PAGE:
However, God wasn’t about to let me dismiss the idea so quickly.
I went home and shared with my husband, Blair, what Jane had talked about. I jokingly told him that during the talk, I had experienced a sudden feeling that I would be visiting Uganda with Jane. To my surprise, he told me I should remain open to this idea. What? He must be joking. Then, that weekend, I was sharing with a friend at church about this strange undeniable experience I’d had. They didn’t say a lot at the time, but within the week I was unexpectedly gifted large amounts of money from two sets of friends. To this day it gives me a shiver down my spine to think of it, but at the time it sent me into a spin. I didn’t want the money as this meant I needed to actually take notice of God’s prompting and even consider joining a future trip to Uganda! I tried to push back and raise other reasons for why I could not even consider going with Jane, but each one was met with a solution.
It was up to me, now – would I choose to ignore God or move forward in faith?
To be honest, I really couldn’t see why He would want me on the team, but I felt, in light of everything, how could I say no to God? I put my name forward and hesitantly agreed to join the team on the next trip. “Oh well,” I thought, “maybe things will change by the time I have the capacity to go.” In November 2015, the ‘time to go’ suddenly arrived and flights were booked to travel. Amazingly, God had also prompted a friend from Auckland to join the same team as well, so I knew, whatever the challenges ahead, I had a friend who would share the experiences we found ourselves facing.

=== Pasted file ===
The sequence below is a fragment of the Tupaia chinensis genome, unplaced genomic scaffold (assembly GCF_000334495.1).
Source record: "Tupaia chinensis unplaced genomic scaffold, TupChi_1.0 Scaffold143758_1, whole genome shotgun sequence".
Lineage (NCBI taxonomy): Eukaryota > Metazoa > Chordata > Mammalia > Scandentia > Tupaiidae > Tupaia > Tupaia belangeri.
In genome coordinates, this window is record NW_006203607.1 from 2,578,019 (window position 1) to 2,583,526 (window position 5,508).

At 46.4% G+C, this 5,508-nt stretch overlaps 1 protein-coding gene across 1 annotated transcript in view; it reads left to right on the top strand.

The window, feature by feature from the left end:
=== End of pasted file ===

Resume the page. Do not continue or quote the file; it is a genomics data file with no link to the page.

Interestingly, a week out from heading away, Jane called me and asked about my skills as a Stoma Nurse. The team in Uganda had come across a young boy in a small settlement not far from the Baby Home, who had a stoma from birth. The issue was that, in such a remote part of Uganda, the only way of managing his condition was to wrap strips of cloth around his waist to contain the faecal output from the stoma. This meant he was often surrounded by stench and flies and as a result, he had few friends and was unable to attend the local school. Could I do anything to help him?
With little time to think, I quickly accessed as many expired colostomy bags as possible from work and put together picture instructions on how to use them. There was some excitement now – was this why I was going? But I also asked God, how would we ever manage to provide a continued supply of colostomy bags in the future? Isn’t it cruel to provide this boy with some hope of a different life, only for him to potentially struggle to find a long-term source of the bags for the rest of his life? I could not answer these questions, but I felt God ask me to trust Him.